What do you get when your best friend EVER is getting married? Yeah, mixing bowls and a muffin tray aren’t going to cut it. Not even a full place setting of that lovely china they picked out. Something personal, something they will actually like to have around for its own sake and not just because someone gave it to them. And what do newlyweds love better than staring into each other’s eyes? PICTURES of themselves staring into each other’s eyes! And nothing says eternal love like a little retro glam.
Tuned out okay, huh? You’ll never believe it, but the hardest part was actually the calligraphy matboard! Want to try it? Here’s what you need:
- Picture of your friend (I scored one in her Facebook album from the day they were engaged)
- Sketchbook paper (actually, this is optional if you are hesitant about your drawing skills)
- Tracing paper or calligraphy parchment
- Black craft paper
- Exacto knife or similar
- Fancy black frame (mine came with this cool black/white mat, which I promptly messed up)
- Additional black + white matboard frame to replace the first one (I finally found this at Michael’s for a few bucks)
So, I drew their pictures by eye then traced my drawing for the silhouette, but the shortcut version is just to print out the photograph and trace from that. Here’s what I did:
Step 1: Sketchbook in hand, pull up a photo of your pal(s) which gives you a good shot at their profile and draw what you see. Tips for selecting a good pic:
Look for one, if it’s a girl, when she’s wearing her hair up, short, or off her neck some way — especially if it’s a style she wears a lot so it will look characteristic. (I actually made mine as a composite of two photos, so I could get a better hairdo on her.) If your guy keeps his hair spiky (as my dear friend-in-law does) just shoot him now!
Most expressions will do, but try to imagine what the one you have will look like if you can’t see the person’s cheeks, eyes, or most of her mouth — you will be surprised how hard it is to convey expression from the outline of a profile alone. (That’s probably why all the old fancy ones have blank expressions.) The way you can tell my friends are smiling is, for the guy, his opened mouth (obviously) and I think also the lift of his forehead. For the gal, it’s mostly in the slight part of her lips and the angle of the eyelash. (Seriously)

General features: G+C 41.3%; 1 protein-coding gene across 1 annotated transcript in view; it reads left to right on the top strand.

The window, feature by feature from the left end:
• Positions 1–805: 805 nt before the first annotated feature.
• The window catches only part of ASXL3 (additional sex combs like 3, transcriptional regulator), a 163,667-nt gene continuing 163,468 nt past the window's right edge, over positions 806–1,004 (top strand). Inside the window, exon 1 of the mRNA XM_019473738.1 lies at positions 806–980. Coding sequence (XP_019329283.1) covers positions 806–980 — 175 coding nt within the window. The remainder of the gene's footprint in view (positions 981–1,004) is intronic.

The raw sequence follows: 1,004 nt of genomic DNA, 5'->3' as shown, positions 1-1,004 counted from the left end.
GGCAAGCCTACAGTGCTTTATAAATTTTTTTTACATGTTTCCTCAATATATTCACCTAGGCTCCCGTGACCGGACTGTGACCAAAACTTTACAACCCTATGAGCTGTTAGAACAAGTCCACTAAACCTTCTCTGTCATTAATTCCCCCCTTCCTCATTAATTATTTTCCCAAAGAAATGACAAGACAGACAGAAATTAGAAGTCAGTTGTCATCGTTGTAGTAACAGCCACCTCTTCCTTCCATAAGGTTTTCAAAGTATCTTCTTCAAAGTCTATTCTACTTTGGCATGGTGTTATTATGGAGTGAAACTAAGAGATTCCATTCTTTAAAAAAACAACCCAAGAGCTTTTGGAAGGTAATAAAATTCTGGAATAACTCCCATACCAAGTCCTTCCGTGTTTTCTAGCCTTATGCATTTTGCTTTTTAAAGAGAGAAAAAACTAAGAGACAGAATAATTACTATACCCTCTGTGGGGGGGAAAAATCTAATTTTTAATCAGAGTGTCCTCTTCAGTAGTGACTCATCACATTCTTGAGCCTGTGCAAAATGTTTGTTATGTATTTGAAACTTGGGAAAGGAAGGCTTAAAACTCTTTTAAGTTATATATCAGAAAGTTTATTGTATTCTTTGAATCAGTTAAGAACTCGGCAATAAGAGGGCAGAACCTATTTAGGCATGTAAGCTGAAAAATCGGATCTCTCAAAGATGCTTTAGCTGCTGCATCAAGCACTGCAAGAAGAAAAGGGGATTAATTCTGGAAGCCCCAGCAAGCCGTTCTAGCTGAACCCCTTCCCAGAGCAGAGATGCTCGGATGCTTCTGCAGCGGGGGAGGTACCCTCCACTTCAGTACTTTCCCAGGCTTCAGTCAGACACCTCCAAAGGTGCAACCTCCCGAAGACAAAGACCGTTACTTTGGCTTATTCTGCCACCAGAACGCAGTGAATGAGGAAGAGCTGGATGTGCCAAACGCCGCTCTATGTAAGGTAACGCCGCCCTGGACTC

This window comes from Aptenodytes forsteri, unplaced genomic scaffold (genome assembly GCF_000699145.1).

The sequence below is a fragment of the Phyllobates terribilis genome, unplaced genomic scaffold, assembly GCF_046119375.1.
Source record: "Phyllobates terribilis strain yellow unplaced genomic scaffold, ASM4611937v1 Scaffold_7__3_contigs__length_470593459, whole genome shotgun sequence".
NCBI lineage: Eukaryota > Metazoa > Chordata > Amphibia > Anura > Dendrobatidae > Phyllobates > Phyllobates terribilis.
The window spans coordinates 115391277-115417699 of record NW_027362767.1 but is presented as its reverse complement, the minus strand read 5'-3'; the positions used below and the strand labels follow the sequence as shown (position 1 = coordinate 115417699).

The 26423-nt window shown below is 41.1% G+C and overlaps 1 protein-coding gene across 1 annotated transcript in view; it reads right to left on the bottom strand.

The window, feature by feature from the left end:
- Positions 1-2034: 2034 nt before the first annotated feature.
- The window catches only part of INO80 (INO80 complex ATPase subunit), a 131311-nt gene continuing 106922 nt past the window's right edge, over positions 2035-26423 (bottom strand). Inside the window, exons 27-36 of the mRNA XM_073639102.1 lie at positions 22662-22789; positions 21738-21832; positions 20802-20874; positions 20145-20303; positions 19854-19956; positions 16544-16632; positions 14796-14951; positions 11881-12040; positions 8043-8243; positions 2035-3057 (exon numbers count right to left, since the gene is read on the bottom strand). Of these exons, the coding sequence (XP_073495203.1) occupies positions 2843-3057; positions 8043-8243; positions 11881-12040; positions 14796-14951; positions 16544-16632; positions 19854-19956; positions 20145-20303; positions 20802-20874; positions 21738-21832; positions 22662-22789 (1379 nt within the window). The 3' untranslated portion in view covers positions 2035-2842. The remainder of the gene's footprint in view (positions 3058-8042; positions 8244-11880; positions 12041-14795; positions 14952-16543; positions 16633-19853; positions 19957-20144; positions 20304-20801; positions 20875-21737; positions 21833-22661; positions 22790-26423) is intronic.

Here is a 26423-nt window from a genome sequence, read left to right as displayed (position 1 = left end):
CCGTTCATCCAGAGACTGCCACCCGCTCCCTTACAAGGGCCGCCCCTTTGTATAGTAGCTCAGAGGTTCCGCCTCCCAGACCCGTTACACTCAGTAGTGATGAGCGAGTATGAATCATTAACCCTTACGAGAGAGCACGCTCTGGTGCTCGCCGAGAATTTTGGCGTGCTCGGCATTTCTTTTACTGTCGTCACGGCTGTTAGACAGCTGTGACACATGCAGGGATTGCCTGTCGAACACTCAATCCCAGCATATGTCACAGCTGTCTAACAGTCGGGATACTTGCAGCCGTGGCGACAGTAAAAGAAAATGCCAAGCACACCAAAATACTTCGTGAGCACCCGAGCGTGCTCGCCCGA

If all this sounds like gobbledygook to you, just print out the pic (or take it out of its frame if you’re old-school and actually have stuff around in physical existence) and skip to step 2.
Step 2: Tracing
Trace the profile that you’ve got either from your own drawing or the original (hardcopy) photo. Tracing paper would probably do the job, but I had some Calligraphy Parchment paper on hand that was just as see-through-able but a bit thicker, which was helpful for the next phases. Make your trace as accurate as possible, since, like I said earlier, even the placment of an eyelash or the angle of the forehead can affect what people see in the expression.
Step 3: Fun with knives
Take your Exact-o knife or similar crafting knife and cut out your profiles. When it comes to those tiny little things like the curve of the eyelash and the spikes of the hair, I have no good tips besides the one I’m always chanting to my toddler: Be careful! Take your time with it. But relax, too, especially because tension in your arms will only make it easier to mess up!
Step 4: More tracing
At this point you will seriously be familiar with the shape of your friends’ profiles. Take your cut-out tracing paper and place it against a sheet of black craft paper, being careful not to move it, and trace the outline. Using pencil best as it gives you that shiny-grey line on your jet-black paper.
Actually, another time-saving trick, if you’re using a photo you have other copies of (or if you aren’t paranoid about your sketchbook like I am), is to simply cut out your profile directly from the photo/sketch, and skip the tracing paper step. But what fun would that be? It would also give you less control over the actual silhouette of the finished product (it may be useful to tweak the shapes if it turns out looking weird in silhouette), and it ups the stakes for that first cut significantly.
Step 5: The final cut
Follow the shimmery trail of pencil line on your black craft paper with your Exact-o knife, taking care around each and every hair spike (again), and Voila! You have two beautiful black silhouettes, staring lovingly into each other’s invisible eyes. Awww.
Step 6: Assembly line
Take a white piece of sketchbook or other craft paper that fits your frame (or glue it to the back of the filler picture that comes with the frame so that your paper is centered) and glue your silhouette in the center. It’s not going to take a lot of stress from the elements, sandwiched between the glass and the backing, so a dab’ll do ya!
Now, I did calligraphy on the mat frame that came with my wooden black frame (which, as mentioned above, I messed up over and over again and went through a lot of frames, before I finally figured out I could just buy the matboard part at Michael’s! grr…). But of course you could leave it as-is.
So, put your slices together, and that’s it! Turn it around and admire your handiwork. Just don’t wait, as I did, until your “one-year wedding present deadline” has almost lapsed. (But even if you do, they might just forgive you when they see it!)
Ps – And if you’re looking for some inspiration on your home decor, Apartment Therapy has an awesome post on the terrible trendiness of silhouettes!